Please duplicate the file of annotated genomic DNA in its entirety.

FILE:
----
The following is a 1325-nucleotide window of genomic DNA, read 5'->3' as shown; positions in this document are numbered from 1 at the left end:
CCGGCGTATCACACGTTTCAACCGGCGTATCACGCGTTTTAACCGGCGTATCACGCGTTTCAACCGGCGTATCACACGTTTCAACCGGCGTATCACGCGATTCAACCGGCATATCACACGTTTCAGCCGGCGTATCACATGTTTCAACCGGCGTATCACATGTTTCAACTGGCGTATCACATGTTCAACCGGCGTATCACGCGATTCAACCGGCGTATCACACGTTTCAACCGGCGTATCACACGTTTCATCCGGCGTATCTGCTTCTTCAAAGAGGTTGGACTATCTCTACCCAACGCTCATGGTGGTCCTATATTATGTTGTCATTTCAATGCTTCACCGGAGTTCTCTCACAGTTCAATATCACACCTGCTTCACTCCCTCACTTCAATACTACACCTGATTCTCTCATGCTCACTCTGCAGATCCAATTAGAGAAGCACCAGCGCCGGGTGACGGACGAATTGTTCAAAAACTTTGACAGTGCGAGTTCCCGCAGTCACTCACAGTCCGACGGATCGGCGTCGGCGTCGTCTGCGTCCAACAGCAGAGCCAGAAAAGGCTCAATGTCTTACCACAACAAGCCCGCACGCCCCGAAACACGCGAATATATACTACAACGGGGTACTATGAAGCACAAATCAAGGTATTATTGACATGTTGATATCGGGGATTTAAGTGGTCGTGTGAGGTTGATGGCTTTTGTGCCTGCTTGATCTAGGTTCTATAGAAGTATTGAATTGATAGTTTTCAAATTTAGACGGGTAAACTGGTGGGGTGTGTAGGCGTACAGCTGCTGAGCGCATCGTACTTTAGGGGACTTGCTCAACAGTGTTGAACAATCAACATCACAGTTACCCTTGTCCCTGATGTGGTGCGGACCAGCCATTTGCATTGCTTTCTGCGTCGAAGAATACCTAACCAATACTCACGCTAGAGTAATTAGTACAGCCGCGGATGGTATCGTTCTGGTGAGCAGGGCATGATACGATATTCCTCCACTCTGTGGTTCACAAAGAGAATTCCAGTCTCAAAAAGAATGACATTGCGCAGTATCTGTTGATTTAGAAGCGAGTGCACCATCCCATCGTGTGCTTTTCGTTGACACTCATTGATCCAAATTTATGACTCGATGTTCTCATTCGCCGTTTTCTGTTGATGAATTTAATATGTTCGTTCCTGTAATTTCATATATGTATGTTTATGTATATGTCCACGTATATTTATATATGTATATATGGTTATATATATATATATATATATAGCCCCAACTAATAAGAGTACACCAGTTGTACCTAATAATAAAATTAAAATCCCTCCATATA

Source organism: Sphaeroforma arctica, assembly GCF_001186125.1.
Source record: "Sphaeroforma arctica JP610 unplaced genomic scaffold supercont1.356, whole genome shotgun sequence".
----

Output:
The following is a 1325-nucleotide window of genomic DNA, read 5'->3' as shown; positions in this document are numbered from 1 at the left end:
CCGGCGTATCACACGTTTCAACCGGCGTATCACGCGTTTTAACCGGCGTATCACGCGTTTCAACCGGCGTATCACACGTTTCAACCGGCGTATCACGCGATTCAACCGGCATATCACACGTTTCAGCCGGCGTATCACATGTTTCAACCGGCGTATCACATGTTTCAACTGGCGTATCACATGTTCAACCGGCGTATCACGCGATTCAACCGGCGTATCACACGTTTCAACCGGCGTATCACACGTTTCATCCGGCGTATCTGCTTCTTCAAAGAGGTTGGACTATCTCTACCCAACGCTCATGGTGGTCCTATATTATGTTGTCATTTCAATGCTTCACCGGAGTTCTCTCACAGTTCAATATCACACCTGCTTCACTCCCTCACTTCAATACTACACCTGATTCTCTCATGCTCACTCTGCAGATCCAATTAGAGAAGCACCAGCGCCGGGTGACGGACGAATTGTTCAAAAACTTTGACAGTGCGAGTTCCCGCAGTCACTCACAGTCCGACGGATCGGCGTCGGCGTCGTCTGCGTCCAACAGCAGAGCCAGAAAAGGCTCAATGTCTTACCACAACAAGCCCGCACGCCCCGAAACACGCGAATATATACTACAACGGGGTACTATGAAGCACAAATCAAGGTATTATTGACATGTTGATATCGGGGATTTAAGTGGTCGTGTGAGGTTGATGGCTTTTGTGCCTGCTTGATCTAGGTTCTATAGAAGTATTGAATTGATAGTTTTCAAATTTAGACGGGTAAACTGGTGGGGTGTGTAGGCGTACAGCTGCTGAGCGCATCGTACTTTAGGGGACTTGCTCAACAGTGTTGAACAATCAACATCACAGTTACCCTTGTCCCTGATGTGGTGCGGACCAGCCATTTGCATTGCTTTCTGCGTCGAAGAATACCTAACCAATACTCACGCTAGAGTAATTAGTACAGCCGCGGATGGTATCGTTCTGGTGAGCAGGGCATGATACGATATTCCTCCACTCTGTGGTTCACAAAGAGAATTCCAGTCTCAAAAAGAATGACATTGCGCAGTATCTGTTGATTTAGAAGCGAGTGCACCATCCCATCGTGTGCTTTTCGTTGACACTCATTGATCCAAATTTATGACTCGATGTTCTCATTCGCCGTTTTCTGTTGATGAATTTAATATGTTCGTTCCTGTAATTTCATATATGTATGTTTATGTATATGTCCACGTATATTTATATATGTATATATGGTTATATATATATATATATATATAGCCCCAACTAATAAGAGTACACCAGTTGTACCTAATAATAAAATTAAAATCCCTCCATATA

Source organism: Sphaeroforma arctica, assembly GCF_001186125.1.
Source record: "Sphaeroforma arctica JP610 unplaced genomic scaffold supercont1.356, whole genome shotgun sequence".